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How to Turn a Hobby Into a Part-Time Business

hobby job

Are you looking for a side hustle? Why not make money by doing something you already love to do?

Just about any hobby can be become a business if you put your mind to it, especially with the help of the internet. With so many ways to connect, you can find customers all over the world. But before you start raking in the cash, you have to figure out a plan.

Here are a few ways you can get started on turning your hobby into a part-time business.

Set Goals

Before you start your business, consider why you want to get into the game in the first place. Are you doing this for fun? Do you just want a little extra income? Or do you want to turn this into your primary income one day? There are no wrong answers, but you should have a specific goal in mind before you jump right into things. A clear objective can ensure that you don’t lose track of why you wanted to start your business.

Choosing a Hobby

You probably have a few different things you like to do in your spare time. While many hobbies can easily translate into successful part-time businesses, like crafts, others such as chess or fishing, might require some out-of-the-box thinking.

Ask yourself if you will still enjoy your hobby once it becomes a job. You might love crocheting for yourself, but making items to order on a schedule might not be your cup of tea. One of the primary reasons for turning a hobby into a part-time business is that it will remain something you enjoy even while you’re making money. If you don’t enjoy it anymore, it becomes work – and you won’t even have your hobby to get your mind off it!

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Check Your Skill Level

This might be a hard question to ask yourself, but are you good enough at your hobby to sell your product? When you’re doing something for fun, you don’t really have to worry about quality. But it’s different when you’re selling something to a customer. Even if it’s a DIY item, customers expect the best. After all, they are spending their hard-earned money on it.

If you’re not at the stage where you can consistently produce a high-quality product, stick with the hobby a little while longer and build up your skills. It’s much less stressful than trying to level up while also trying to run a small business. Besides, the better you are, the more in-demand you’ll be. You’ll be able to charge more for your product, and you’ll be able to feel good about what you’re selling. You’ll probably also get repeat customers that way.

Find Your Customers

Evaluate the existing market for your hobby. What are people looking for in this space? What are other people making? Can you fill a need? Many hobbyists find new customers by using a combination of selling online and going to local conventions and craft fairs.

You can use an online storefront to run your business, but it helps to branch out to different types of social media. People aren’t usually hanging out on online marketplaces, they’re hanging out on websites like Twitter and Facebook. Make profiles for your business and share pictures of your work to find new customers. You can also connect with other makers who are in the same space and trade tips with them. Creating relationships like these can help you and other small businesses grow. It also allows your customers to see that you’re part of a community, that you care about what you’re making.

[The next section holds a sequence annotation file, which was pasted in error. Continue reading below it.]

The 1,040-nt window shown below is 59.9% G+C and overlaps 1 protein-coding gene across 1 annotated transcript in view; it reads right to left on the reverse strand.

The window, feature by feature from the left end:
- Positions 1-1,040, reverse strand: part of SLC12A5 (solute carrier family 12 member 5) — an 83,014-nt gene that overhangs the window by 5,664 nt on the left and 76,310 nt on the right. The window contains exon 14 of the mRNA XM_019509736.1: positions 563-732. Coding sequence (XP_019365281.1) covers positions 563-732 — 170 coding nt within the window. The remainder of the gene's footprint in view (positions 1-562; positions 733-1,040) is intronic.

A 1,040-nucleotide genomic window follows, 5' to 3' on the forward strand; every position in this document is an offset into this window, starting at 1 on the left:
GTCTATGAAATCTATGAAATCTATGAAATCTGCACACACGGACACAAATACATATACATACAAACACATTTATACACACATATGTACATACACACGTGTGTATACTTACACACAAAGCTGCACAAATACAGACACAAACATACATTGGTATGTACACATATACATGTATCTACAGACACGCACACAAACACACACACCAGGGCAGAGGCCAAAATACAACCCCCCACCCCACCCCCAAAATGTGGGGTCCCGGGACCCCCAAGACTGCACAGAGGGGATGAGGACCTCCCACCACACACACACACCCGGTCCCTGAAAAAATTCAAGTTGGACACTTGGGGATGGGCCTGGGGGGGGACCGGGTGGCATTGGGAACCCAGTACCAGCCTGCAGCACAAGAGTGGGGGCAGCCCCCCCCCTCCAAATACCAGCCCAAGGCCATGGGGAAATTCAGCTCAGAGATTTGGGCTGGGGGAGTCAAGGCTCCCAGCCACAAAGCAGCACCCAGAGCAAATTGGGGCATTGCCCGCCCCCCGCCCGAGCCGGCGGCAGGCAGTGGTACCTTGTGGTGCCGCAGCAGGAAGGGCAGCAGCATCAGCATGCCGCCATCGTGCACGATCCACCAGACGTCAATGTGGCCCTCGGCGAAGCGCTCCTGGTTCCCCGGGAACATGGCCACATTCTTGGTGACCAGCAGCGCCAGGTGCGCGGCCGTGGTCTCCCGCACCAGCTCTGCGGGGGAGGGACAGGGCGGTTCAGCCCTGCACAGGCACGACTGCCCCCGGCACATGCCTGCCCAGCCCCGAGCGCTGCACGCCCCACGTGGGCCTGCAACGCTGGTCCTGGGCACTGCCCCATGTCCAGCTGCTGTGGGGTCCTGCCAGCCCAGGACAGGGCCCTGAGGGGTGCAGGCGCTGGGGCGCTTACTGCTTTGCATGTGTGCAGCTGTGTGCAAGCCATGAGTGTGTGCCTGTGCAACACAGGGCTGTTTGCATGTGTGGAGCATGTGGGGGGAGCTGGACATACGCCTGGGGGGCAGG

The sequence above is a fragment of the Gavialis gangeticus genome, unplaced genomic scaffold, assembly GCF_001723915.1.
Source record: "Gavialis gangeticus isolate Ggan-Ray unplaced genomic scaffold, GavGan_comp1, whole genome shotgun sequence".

To find your customers, you have to find your brand. Your brand is your business identity. How do you want other people to see you? What do you want to be known for? Are you a helpful member of the community? It can help to have a special logo, color scheme or aesthetic to tie your different accounts together.

hobby job


Finances are the trickiest parts of starting a new business. If you’re turning your hobby into a business, you must report business income and expenses on your tax return, and you might have to pay quarterly taxes. You may also be required to collect sales tax. Set up a bank account specifically for your business. Don’t mix up your personal finances and your business finances – it will make everything a lot easier.

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Before you start your business in earnest, meeting with an accountant can help you get a handle on things. An accountant can make sure everything is above board, and they can give you guidelines on how to operate moving forward.

One of the most important things about business finance is to record everything. Record all the money you’re spending on materials, marketing and other expenses, and all the money that you’re making with every sale. Make sure your records are organized and that you can understand them come tax time.

Learn By Doing

Sometimes the best way to learn something is to jump right in. Don’t worry about being perfect at everything right away – nobody is. Planning is great, and can help you out a lot when you’re getting started, but at some point you just have to pinch your nose and jump into the water. Don’t get stuck in the planning phase forever. The only way you can grow your business is by actually doing it.

No matter what your hobby is, there’s probably a way to turn it into a part-time business (or even more). As long as you love what you’re doing and you’re trying your best, you’ll be just fine.

Have you ever turned your hobby into a side hustle? Tell us about your experience in the comments below!


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2 Thoughts on “How to Turn a Hobby Into a Part-Time Business

  1. It is great that you mention meeting with an accountant regarding sales tax etc, but you don’t mention another protection is looking into establishing an LLC or other business structure to protect your personal assetts.

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